CORVALLIS, Ore. Little girls growing up in western society are expected to be neat and tidy "all ribbon and curls" and one researcher who studies science and gender differences thinks that emphasis may contribute to higher rates of certain diseases in adult women.
The link between increased hygiene and sanitation and higher rates of asthma, allergies and autoimmune disorders is known as the "hygiene hypothesis" and the link is well-documented. Yet the role of gender is rarely explored as part of this phenomenon.
Oregon State University philosopher Sharyn Clough thinks researchers need to dig deeper. In her new study, published in the journal Social Science & Medicine, she points out that women have higher rates of allergies and asthma, and many autoimmune disorders. However, there is no agreed-upon explanation for these patterns. Clough offers a new explanation.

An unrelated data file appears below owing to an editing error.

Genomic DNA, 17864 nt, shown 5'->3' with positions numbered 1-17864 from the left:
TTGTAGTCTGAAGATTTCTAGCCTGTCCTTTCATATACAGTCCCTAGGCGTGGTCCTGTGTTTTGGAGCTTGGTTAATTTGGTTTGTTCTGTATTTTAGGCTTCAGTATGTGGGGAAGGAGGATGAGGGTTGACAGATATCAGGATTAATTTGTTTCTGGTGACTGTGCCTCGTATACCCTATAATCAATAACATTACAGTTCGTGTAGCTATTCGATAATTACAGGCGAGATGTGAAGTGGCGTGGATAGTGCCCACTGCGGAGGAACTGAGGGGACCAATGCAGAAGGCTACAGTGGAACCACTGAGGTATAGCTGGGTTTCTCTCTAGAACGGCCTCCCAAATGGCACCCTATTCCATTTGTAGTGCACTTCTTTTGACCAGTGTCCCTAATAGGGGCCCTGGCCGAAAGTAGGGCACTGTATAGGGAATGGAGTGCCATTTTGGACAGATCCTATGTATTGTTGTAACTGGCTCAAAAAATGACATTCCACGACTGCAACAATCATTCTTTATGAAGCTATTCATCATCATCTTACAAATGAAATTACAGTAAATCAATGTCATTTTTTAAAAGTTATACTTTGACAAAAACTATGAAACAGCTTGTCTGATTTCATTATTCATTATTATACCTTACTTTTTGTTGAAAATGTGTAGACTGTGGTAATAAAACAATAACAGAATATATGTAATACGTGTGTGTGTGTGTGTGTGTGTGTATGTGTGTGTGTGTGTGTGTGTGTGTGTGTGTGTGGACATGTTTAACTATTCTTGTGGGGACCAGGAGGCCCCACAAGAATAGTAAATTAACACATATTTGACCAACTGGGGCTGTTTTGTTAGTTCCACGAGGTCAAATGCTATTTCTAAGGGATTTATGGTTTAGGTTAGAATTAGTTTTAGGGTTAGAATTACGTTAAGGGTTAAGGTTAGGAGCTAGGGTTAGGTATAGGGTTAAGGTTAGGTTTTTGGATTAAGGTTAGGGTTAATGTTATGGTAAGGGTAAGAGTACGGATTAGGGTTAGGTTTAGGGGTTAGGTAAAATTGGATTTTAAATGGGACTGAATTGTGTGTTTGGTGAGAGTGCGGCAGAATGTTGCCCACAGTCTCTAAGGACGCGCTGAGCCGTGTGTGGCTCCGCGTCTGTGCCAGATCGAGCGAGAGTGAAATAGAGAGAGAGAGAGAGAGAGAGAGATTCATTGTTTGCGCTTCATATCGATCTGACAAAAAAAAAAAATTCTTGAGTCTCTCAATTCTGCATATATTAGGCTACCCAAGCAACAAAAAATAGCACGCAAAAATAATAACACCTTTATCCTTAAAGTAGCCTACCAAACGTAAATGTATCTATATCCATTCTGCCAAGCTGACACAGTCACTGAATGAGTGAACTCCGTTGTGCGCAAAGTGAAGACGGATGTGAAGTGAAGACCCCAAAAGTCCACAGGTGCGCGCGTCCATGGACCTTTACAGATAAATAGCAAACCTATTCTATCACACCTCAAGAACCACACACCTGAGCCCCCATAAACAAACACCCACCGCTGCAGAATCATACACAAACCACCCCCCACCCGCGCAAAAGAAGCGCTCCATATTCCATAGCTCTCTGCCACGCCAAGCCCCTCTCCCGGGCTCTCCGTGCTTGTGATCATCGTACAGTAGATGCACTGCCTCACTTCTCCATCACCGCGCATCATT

Clough documents a variety of sociological and anthropological research showing that our society socializes young girls differently from young boys. In particular, she notes, girls are generally kept from getting dirty compared to boys.
"Girls tend to be dressed more in clothing that is not supposed to get dirty, girls tend to play indoors more than boys, and girl's playtime is more often supervised by parents," said Clough, adding that this is likely to result in girls staying cleaner. "There is a significant difference in the types and amounts of germs that girls and boys are exposed to, and this might explain some of the health differences we find between women and men."
However, that doesn't mean that parents should let their daughters go out into the back yard and eat dirt, Clough points out.
"What I am proposing is new ways of looking at old studies," she said. "The hygiene hypothesis is well-supported, but what I am hoping is that the epidemiologists and clinicians go back and examine their data through the lens of gender."
|Contact: Sharyn Clough|
Oregon State University